Diversity House ran a Black History Month 2019 event in Phoenix House, which was funded by Swale Borough Councils Cultural grant.

The focus of the event was the celebration of achievements from Black Individuals in Kent.

We showcased the work of Barbara Walker, who is currently exhibiting her work at The Turner in Margate until April 2020. William Cuffay who was born in Chatham and was a leader in the chartist movement in early Victorian times

Below are a few facts about William Cuffay’s life and achievements

  • His Dad, Chatham Cuffay, was a freed slave from St Kitts. Chatham worked as a cook on a British warship, which led him to William’s Mum, an English woman called Juliana Fox. They settled in Chatham, Kent, and William was born there in 1788.
  • William was born with deformities in his spine and legs, and as a grown man, he was 4’11”. But his diminutive stature didn’t stop him from later becoming a leader of the Chartists, the first mass political movement of the British working class.
  • William took on a tailoring apprenticeship and in his late teens became a travelling tailor. By 1819 he had settled in Soho, London. By 1834, William was unemployed. He went on strike with his fellow tailors, demanding better hours and better pay. The strike collapsed, and William was blacklisted from work for refusing to sign an agreement promising not to join a trade union.
  • William is described: “a fluent and effective speaker…always popular with the working classes.” Around 1839, he set up the Metropolitan Tailors’ Charters Association and joined the London Chartists, a party fighting for political rights for working people. Just one in seven men had the vote at this time (and no women, of course). The Chartists demanded that every man over 21 should have the majority. By 1848 William was the leader of the Chartists and The Times snootily referred to Cuffay as, “the black man and his party”.
  • William was transported Via the prison Ship Adelaide to Tasmania, Australia he arrived in Tasmania in 1849. This was because he was found guilty of crimes against the state. His wife Mary joined him in 1853.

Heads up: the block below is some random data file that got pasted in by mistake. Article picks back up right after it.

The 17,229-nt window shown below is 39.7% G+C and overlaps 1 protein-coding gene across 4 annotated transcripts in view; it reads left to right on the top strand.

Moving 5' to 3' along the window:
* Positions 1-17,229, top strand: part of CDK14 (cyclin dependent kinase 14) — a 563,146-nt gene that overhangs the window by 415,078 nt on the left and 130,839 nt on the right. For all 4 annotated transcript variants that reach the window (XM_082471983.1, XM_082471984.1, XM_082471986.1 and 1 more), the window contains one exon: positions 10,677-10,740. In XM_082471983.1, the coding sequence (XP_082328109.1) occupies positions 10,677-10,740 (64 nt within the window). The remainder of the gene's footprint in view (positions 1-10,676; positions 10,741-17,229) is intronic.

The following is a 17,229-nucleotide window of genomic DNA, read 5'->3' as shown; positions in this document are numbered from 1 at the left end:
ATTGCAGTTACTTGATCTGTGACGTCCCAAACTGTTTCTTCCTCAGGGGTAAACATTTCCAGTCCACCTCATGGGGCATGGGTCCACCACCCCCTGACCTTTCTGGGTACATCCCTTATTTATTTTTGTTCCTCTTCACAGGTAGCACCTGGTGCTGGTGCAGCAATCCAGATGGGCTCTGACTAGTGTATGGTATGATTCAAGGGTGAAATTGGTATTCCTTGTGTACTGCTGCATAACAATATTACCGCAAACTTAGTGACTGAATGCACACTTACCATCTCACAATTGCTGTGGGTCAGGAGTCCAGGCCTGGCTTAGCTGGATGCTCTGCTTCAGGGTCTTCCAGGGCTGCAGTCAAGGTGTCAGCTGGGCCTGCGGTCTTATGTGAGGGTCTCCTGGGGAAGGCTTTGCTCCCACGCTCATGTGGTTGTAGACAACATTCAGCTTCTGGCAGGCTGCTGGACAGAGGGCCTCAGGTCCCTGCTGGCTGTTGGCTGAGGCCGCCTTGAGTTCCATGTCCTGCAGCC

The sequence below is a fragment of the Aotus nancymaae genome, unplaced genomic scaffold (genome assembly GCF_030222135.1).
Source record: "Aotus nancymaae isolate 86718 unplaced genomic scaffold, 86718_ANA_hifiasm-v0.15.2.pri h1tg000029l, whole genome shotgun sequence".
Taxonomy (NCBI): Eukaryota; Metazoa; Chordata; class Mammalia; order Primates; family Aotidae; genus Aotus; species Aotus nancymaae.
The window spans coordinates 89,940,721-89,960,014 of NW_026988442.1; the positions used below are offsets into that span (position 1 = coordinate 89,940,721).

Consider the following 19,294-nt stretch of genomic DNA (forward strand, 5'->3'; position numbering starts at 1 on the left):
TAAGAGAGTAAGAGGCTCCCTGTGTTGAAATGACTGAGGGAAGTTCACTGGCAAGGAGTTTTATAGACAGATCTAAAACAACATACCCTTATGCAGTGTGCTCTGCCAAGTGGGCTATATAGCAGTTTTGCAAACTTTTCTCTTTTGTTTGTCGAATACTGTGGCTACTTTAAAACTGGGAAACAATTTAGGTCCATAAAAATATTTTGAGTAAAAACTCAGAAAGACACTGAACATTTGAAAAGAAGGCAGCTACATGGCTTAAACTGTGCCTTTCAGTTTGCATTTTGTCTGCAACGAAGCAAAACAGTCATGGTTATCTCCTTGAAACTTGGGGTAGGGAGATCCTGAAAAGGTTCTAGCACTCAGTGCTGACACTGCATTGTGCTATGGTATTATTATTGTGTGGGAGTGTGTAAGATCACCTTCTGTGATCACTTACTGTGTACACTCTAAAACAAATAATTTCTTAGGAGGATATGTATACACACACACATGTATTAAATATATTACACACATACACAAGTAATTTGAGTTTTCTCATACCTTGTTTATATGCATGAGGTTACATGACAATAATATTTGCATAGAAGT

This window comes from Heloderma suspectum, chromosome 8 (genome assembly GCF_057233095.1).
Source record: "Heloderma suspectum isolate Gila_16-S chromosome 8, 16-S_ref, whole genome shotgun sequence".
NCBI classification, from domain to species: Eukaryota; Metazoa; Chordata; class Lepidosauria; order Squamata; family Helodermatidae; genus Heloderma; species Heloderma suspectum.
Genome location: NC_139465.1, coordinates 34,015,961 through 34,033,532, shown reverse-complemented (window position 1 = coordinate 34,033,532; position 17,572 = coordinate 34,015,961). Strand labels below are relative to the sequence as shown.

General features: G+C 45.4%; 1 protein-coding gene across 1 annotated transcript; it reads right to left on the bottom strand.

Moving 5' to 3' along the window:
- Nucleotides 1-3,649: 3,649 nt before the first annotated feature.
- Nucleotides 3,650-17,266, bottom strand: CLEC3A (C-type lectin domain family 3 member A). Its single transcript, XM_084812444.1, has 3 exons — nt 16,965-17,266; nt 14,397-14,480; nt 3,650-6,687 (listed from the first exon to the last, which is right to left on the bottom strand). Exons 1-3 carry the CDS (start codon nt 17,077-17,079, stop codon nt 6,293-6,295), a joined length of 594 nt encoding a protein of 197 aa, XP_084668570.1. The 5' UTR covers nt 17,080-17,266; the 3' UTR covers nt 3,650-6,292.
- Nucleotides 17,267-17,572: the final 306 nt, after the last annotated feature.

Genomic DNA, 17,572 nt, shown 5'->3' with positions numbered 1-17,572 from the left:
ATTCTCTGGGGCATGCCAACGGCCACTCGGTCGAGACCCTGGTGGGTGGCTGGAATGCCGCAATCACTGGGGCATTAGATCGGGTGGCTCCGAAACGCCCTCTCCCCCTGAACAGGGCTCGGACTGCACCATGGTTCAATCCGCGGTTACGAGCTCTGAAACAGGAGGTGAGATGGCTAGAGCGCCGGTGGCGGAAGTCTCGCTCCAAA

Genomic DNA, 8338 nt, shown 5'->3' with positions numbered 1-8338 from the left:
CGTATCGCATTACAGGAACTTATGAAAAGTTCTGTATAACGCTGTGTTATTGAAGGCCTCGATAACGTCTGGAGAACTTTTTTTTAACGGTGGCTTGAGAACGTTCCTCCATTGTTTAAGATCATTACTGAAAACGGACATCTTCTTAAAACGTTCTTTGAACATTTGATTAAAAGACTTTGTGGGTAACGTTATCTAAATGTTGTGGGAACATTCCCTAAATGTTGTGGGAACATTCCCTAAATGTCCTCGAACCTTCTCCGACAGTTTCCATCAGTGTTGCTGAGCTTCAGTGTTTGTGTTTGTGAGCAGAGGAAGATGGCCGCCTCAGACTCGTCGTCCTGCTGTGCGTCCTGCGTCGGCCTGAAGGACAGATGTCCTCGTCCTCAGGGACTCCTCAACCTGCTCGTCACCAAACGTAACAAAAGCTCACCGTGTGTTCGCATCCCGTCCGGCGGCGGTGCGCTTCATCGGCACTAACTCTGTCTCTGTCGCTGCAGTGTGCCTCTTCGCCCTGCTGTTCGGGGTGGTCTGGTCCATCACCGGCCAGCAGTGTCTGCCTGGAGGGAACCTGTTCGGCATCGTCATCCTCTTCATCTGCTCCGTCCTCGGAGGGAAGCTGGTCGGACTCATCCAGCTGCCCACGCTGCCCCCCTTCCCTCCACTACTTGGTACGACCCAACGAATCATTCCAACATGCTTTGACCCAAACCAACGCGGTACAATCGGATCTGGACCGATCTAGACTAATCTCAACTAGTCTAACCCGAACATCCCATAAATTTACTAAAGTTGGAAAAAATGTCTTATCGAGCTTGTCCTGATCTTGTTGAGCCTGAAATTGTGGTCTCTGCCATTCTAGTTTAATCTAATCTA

• In 1856 William was pardoned. William and Mary chose to stay in Australia. He worked as a tailor and got back into politics. William played a significant role in persuading the authorities to change laws against servants in October 1869. He died in 1870 at the age of 82.

Also on display were African King and Queens. The day aimed to promote the rich history of Africa, which is not as much celebrated as compared to other aspects of history. The displays – which were kindly organised by our trusted volunteer Mike – were filled with images which demonstrate the extravagant civilisation and developments present in the second largest continent, way before colonialism.

The event was family-friendly and children young and old created African themed greeting cards to take home. The card-making was very popular that even some adults took part. The children were encouraged to design afro hairstyles with tissue paper. Creative play was used to instil self-confidence, and pride of heritage amongst the children and the sharing of art supplies helped with ensuring there was a respect of all.

Diversity House Ambassador Esther sang to the children and engaged them in learning about African culture. There was dancing and music which was enjoyed by all. Steve played the drums, and everyone joined through clapping in unity.

The day ended with Christine (CEO of Diversity House) gathering the children around and testing the children on their knowledge of African Kingdoms. She instructed the children on how to be good citizens in life.